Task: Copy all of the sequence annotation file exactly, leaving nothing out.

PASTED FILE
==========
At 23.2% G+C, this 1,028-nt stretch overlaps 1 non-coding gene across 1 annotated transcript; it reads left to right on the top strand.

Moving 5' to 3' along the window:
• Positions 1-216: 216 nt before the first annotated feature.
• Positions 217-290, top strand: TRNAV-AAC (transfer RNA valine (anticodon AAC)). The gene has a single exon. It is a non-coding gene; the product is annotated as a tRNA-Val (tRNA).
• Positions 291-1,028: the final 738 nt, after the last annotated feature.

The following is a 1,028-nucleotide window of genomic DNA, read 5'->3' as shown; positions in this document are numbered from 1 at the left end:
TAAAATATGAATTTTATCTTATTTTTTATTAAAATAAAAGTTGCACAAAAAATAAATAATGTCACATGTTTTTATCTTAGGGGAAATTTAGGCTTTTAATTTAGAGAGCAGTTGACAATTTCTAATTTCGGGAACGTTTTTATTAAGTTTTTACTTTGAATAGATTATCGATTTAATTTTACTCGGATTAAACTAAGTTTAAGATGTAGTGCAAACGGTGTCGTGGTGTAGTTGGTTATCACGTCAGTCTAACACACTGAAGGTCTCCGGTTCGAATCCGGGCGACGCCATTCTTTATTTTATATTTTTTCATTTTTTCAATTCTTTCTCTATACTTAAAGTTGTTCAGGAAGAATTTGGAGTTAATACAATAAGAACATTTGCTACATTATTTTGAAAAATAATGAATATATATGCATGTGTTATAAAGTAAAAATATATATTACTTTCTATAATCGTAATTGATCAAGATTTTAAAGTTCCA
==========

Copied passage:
At 23.2% G+C, this 1,028-nt stretch overlaps 1 non-coding gene across 1 annotated transcript; it reads left to right on the top strand.

Moving 5' to 3' along the window:
• Positions 1-216: 216 nt before the first annotated feature.
• Positions 217-290, top strand: TRNAV-AAC (transfer RNA valine (anticodon AAC)). The gene has a single exon. It is a non-coding gene; the product is annotated as a tRNA-Val (tRNA).
• Positions 291-1,028: the final 738 nt, after the last annotated feature.

The following is a 1,028-nucleotide window of genomic DNA, read 5'->3' as shown; positions in this document are numbered from 1 at the left end:
TAAAATATGAATTTTATCTTATTTTTTATTAAAATAAAAGTTGCACAAAAAATAAATAATGTCACATGTTTTTATCTTAGGGGAAATTTAGGCTTTTAATTTAGAGAGCAGTTGACAATTTCTAATTTCGGGAACGTTTTTATTAAGTTTTTACTTTGAATAGATTATCGATTTAATTTTACTCGGATTAAACTAAGTTTAAGATGTAGTGCAAACGGTGTCGTGGTGTAGTTGGTTATCACGTCAGTCTAACACACTGAAGGTCTCCGGTTCGAATCCGGGCGACGCCATTCTTTATTTTATATTTTTTCATTTTTTCAATTCTTTCTCTATACTTAAAGTTGTTCAGGAAGAATTTGGAGTTAATACAATAAGAACATTTGCTACATTATTTTGAAAAATAATGAATATATATGCATGTGTTATAAAGTAAAAATATATATTACTTTCTATAATCGTAATTGATCAAGATTTTAAAGTTCCA